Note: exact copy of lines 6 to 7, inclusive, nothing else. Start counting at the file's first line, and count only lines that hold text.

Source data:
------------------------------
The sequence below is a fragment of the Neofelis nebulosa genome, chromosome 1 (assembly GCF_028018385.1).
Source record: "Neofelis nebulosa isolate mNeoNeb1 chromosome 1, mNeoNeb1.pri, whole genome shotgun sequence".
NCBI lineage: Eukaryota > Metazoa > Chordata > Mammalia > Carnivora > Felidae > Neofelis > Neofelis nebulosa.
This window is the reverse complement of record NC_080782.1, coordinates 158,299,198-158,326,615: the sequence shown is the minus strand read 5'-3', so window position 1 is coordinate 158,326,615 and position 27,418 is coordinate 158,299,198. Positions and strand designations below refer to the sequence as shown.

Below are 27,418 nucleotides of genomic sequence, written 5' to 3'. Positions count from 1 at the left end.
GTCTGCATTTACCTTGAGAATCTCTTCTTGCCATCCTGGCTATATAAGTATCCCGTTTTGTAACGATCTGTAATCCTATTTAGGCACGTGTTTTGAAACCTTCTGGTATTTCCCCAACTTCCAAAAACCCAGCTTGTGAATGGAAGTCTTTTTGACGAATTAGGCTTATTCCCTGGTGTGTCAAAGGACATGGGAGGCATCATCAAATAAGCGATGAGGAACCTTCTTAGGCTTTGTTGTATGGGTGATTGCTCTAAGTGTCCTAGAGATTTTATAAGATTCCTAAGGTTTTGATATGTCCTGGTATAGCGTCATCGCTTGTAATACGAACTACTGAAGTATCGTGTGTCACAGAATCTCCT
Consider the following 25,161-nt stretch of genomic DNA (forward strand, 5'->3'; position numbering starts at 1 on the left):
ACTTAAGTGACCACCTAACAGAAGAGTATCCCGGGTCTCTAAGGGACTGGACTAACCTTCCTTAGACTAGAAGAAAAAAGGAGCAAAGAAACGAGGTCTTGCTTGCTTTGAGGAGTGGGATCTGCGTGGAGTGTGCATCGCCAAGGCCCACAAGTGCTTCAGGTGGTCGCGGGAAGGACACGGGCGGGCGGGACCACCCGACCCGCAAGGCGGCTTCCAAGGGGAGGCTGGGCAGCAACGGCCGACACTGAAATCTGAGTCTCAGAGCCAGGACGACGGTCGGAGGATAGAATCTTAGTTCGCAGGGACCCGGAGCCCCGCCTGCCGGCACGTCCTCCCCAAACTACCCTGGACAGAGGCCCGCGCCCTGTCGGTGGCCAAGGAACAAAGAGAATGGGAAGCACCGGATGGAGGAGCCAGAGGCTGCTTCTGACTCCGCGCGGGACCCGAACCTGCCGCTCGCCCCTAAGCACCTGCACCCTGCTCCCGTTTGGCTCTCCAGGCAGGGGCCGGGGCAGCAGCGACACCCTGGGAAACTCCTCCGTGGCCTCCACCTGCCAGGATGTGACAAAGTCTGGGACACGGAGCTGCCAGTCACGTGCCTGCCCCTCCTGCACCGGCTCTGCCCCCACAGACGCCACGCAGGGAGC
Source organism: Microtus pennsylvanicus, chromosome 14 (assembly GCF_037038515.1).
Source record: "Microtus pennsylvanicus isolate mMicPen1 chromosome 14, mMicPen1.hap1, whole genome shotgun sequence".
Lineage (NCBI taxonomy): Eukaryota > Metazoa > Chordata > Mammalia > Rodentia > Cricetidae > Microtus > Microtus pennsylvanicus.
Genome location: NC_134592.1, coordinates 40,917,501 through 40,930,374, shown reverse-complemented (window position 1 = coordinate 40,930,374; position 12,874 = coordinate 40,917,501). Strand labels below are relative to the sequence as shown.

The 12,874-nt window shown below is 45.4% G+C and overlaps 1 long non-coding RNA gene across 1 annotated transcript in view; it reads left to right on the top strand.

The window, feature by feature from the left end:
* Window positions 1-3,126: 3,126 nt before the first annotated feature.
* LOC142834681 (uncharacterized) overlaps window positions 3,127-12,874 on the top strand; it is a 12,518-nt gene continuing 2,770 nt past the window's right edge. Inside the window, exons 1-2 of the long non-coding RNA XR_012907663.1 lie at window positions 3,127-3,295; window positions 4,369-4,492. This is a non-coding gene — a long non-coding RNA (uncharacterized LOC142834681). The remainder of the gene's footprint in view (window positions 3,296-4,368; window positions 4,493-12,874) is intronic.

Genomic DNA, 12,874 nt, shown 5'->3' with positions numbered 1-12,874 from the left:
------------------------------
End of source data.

GTCTGCATTTACCTTGAGAATCTCTTCTTGCCATCCTGGCTATATAAGTATCCCGTTTTGTAACGATCTGTAATCCTATTTAGGCACGTGTTTTGAAACCTTCTGGTATTTCCCCAACTTCCAAAAACCCAGCTTGTGAATGGAAGTCTTTTTGACGAATTAGGCTTATTCCCTGGTGTGTCAAAGGACATGGGAGGCATCATCAAATAAGCGATGAGGAACCTTCTTAGGCTTTGTTGTATGGGTGATTGCTCTAAGTGTCCTAGAGATTTTATAAGATTCCTAAGGTTTTGATATGTCCTGGTATAGCGTCATCGCTTGTAATACGAACTACTGAAGTATCGTGTGTCACAGAATCTCCT
Consider the following 25,161-nt stretch of genomic DNA (forward strand, 5'->3'; position numbering starts at 1 on the left):